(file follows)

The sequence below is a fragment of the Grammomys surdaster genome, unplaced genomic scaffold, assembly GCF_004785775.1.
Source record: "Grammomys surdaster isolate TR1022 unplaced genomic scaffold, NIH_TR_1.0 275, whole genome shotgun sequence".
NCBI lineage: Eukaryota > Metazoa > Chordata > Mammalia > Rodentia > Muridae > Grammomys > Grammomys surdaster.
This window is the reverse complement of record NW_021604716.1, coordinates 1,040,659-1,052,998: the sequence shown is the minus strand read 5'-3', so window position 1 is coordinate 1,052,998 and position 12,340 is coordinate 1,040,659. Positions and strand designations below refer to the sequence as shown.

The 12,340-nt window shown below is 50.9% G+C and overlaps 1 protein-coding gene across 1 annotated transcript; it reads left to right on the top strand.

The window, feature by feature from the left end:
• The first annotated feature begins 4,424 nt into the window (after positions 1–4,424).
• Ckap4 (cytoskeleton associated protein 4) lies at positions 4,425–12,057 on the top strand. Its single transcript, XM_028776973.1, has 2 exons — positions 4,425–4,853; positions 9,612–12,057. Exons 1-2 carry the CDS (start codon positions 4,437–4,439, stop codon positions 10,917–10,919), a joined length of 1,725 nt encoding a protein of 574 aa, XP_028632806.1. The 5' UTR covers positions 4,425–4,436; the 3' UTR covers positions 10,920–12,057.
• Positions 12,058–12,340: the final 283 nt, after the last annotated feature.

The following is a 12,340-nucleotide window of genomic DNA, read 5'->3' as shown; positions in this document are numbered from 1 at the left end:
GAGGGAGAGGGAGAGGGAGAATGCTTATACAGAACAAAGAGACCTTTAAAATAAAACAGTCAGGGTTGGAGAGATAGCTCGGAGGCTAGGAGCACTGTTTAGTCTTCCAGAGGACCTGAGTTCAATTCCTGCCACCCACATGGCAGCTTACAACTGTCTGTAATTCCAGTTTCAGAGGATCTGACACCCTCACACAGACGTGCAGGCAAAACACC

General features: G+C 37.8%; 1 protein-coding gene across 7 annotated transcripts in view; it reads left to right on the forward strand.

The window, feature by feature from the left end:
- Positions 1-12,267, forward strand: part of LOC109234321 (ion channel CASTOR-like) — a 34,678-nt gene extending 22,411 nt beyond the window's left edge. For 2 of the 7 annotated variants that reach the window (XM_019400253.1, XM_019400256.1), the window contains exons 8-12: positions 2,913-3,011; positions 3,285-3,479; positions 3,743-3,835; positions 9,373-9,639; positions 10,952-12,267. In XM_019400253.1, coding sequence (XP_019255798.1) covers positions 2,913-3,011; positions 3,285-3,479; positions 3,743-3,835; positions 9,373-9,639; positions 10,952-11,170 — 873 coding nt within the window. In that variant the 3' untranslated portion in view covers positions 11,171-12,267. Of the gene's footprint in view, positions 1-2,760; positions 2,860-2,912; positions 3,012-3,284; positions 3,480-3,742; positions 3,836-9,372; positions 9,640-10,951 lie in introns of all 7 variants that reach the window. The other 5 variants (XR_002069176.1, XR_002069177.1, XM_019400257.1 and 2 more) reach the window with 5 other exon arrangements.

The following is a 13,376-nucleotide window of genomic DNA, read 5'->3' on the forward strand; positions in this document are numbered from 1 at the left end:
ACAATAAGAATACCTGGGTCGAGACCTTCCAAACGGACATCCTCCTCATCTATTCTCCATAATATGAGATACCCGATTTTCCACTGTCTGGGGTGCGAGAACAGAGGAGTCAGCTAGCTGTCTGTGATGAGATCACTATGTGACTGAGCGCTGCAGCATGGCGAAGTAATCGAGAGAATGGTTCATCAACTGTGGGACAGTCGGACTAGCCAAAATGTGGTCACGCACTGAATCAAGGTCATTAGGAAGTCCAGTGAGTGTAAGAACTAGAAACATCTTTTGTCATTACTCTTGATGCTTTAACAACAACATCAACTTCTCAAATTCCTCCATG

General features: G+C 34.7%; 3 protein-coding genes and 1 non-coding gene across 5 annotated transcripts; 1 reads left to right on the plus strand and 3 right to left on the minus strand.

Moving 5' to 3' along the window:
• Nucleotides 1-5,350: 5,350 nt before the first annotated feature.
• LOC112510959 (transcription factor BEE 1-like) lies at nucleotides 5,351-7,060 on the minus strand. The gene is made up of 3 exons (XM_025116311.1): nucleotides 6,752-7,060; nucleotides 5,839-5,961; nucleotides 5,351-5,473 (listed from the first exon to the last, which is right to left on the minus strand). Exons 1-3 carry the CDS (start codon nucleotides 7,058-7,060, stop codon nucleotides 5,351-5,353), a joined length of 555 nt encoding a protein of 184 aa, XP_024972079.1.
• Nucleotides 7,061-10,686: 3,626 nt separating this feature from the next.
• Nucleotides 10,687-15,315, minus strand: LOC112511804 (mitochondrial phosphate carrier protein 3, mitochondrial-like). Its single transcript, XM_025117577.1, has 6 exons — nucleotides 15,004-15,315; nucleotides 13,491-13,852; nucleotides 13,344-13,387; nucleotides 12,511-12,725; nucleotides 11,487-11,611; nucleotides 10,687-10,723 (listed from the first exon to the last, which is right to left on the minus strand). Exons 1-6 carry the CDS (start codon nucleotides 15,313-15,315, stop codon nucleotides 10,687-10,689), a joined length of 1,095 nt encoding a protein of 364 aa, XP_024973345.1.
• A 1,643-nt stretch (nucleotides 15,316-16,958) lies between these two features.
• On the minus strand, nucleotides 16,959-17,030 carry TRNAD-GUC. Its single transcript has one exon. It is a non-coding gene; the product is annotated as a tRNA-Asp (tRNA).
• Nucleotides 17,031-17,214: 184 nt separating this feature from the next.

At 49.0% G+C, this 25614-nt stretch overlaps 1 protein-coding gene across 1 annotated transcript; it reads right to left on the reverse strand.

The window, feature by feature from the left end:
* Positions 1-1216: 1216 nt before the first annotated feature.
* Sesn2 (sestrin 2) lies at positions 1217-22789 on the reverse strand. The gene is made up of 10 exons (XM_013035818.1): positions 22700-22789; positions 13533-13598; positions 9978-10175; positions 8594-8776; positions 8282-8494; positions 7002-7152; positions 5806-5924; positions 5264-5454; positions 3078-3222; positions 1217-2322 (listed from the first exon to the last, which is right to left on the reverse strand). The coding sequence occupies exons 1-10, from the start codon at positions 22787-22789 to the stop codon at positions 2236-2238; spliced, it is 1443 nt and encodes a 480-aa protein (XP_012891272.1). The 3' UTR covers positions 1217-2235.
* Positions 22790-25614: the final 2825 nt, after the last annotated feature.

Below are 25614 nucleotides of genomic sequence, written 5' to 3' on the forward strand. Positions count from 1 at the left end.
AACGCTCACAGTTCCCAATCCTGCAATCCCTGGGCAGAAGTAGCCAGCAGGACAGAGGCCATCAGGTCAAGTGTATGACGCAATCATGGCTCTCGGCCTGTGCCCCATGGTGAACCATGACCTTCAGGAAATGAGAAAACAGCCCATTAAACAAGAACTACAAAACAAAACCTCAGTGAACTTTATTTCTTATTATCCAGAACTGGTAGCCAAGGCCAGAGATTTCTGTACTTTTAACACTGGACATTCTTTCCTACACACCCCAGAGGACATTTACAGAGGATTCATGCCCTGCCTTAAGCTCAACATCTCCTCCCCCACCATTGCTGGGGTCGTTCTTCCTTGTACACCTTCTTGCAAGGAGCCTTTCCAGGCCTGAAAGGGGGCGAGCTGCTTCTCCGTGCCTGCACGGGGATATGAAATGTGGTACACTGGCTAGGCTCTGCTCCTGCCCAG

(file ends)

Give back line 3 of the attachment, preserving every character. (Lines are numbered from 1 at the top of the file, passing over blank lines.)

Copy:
NCBI lineage: Eukaryota > Metazoa > Chordata > Mammalia > Rodentia > Muridae > Grammomys > Grammomys surdaster.